(Note that the imperfect subjunctive has two forms!)

Es bueno que no hayas estado enfermo.
(It's good you haven't been sick.)

Es bueno que no estuvieras/estuvieses enfermo.
(It's good you weren't sick.)

~~~
If the verb (that requires the subjunctive mood) in the main clause is in either of the past tenses, either of the past perfect tenses, or if it's in the conditional or conditional perfect tenses, the verb in the dependent clause takes the IMPERFECT SUBJUNCTIVE.

Quería que me trajeras/trajeses un vaso de agua.
(I wanted that you bring me a glass of water.)
Colloquial English: I wanted you to bring me a glass of water.

Me gustaría que primero me pidieras/pidieses permiso.
(I would like that first you ask me permission.)
Colloquial English: I would like it if you asked for my permission first.

~~~
There are a couple of exceptions to these rules, but I don't think you'll have any problem understanding them when you encounter them. So, don't worry about them right now.

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Old September 23, 2009, 08:21 PM
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Rusty,

After reading your help, and several times, which proves that I am a fool, I could not determine if "I told her that she spoke..." is correct in English or not.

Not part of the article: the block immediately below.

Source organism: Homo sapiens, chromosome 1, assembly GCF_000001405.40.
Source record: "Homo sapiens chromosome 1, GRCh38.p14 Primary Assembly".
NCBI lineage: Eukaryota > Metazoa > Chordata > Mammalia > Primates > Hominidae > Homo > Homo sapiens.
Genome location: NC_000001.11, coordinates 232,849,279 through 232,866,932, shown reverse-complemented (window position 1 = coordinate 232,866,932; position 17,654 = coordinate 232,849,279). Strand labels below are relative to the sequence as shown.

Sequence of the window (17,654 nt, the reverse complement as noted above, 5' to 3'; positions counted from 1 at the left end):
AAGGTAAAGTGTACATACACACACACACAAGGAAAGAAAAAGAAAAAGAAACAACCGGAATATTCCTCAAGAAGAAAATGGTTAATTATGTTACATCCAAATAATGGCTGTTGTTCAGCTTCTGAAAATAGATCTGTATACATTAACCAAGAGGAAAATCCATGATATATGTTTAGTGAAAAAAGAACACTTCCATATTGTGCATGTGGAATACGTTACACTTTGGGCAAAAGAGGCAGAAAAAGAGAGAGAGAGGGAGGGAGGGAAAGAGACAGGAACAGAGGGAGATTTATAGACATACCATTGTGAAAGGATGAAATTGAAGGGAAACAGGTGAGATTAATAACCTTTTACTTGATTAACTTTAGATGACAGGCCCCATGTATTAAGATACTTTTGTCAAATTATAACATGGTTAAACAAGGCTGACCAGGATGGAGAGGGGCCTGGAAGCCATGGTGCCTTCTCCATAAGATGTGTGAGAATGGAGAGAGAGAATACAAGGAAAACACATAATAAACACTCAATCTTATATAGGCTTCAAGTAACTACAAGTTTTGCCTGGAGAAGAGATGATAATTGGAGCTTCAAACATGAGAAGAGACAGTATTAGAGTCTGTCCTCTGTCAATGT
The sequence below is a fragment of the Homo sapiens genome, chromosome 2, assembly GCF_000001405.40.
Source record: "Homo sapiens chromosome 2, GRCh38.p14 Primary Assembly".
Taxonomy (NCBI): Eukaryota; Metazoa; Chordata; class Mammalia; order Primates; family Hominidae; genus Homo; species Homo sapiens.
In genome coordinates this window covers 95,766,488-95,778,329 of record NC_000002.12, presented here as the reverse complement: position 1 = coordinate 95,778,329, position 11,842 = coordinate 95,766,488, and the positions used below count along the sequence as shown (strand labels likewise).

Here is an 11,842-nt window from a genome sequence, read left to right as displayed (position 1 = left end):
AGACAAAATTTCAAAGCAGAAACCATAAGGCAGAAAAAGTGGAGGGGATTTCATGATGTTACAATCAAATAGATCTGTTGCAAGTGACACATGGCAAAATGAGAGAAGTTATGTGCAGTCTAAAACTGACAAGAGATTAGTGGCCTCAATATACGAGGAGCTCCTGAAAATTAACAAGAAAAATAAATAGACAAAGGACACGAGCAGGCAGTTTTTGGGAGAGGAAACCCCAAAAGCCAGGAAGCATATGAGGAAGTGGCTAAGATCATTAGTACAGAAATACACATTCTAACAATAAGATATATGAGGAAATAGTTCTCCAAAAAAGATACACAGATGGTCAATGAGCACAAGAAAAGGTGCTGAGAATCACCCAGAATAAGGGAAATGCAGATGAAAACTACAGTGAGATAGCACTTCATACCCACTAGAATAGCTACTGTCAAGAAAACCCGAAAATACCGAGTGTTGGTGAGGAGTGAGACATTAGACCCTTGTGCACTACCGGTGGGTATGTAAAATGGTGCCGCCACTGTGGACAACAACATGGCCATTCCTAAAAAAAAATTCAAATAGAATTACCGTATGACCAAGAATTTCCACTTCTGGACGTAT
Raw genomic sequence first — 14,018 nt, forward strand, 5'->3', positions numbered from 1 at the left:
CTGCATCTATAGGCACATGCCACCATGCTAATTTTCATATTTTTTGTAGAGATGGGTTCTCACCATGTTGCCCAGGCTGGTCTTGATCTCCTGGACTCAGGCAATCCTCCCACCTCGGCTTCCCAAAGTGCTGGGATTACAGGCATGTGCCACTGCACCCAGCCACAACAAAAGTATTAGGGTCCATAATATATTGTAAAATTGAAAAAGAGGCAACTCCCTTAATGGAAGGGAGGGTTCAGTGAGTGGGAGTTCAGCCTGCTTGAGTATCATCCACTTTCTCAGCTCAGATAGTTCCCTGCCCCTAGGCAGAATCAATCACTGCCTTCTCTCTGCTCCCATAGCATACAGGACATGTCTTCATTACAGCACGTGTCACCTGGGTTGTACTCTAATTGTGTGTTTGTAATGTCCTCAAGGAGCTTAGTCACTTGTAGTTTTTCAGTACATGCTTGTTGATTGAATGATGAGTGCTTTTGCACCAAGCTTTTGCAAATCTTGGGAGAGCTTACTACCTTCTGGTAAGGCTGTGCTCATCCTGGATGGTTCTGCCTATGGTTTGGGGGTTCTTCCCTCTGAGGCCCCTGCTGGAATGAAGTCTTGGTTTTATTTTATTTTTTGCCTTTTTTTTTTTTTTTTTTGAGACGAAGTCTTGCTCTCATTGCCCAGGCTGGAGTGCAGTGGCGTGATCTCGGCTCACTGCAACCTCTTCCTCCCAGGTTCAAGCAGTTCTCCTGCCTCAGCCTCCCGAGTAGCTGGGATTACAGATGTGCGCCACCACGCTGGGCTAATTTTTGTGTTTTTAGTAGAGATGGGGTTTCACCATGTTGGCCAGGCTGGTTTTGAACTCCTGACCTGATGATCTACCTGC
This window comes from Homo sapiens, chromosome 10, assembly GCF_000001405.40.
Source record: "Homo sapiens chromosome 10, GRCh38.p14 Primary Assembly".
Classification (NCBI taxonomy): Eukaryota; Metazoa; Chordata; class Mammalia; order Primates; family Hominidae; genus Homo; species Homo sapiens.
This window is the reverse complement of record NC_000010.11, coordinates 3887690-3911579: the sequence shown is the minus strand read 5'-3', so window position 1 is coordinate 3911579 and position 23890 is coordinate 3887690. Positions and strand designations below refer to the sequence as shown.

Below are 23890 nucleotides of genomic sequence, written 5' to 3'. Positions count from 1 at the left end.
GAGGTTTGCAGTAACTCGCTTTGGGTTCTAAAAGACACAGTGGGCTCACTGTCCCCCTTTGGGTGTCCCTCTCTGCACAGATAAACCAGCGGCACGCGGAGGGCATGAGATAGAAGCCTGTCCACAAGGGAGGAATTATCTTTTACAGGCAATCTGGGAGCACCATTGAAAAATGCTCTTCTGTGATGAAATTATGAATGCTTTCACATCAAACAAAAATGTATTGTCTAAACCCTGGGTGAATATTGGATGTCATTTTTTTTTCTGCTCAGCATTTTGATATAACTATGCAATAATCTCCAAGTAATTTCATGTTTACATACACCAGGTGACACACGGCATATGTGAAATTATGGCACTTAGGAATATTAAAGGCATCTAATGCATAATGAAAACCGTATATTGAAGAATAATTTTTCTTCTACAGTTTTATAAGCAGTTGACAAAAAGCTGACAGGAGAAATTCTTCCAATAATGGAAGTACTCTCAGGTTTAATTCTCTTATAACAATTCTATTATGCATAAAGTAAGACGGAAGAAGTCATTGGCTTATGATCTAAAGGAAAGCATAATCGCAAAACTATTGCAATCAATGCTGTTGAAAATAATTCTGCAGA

Would you please say to this simpleton just a yes or no?


Last edited by chileno; September 23, 2009 at 08:23 PM. Reason: (after the third read, my left eye started to twitch...)
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Old September 23, 2009, 08:30 PM
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Quote:
Originally Posted by chileno View Post
Rusty,

After reading your help, and several times, which proves that I am a fool, I could not determine if "I told her that she spoke..." is correct in English or not.

Would you please say to this simpleton just a yes or no?

If you're using told as a verb of volition, the colloquial English sentence is:
I told her to speak slowly.
I asked her to speak slowly.

There is no difference between present or past tense.

If you use the subjunctive form in English (rare), the sentence would be:
I ask that she speak slowly.
I asked that she speak slowly.

There is still no difference between present or past tense.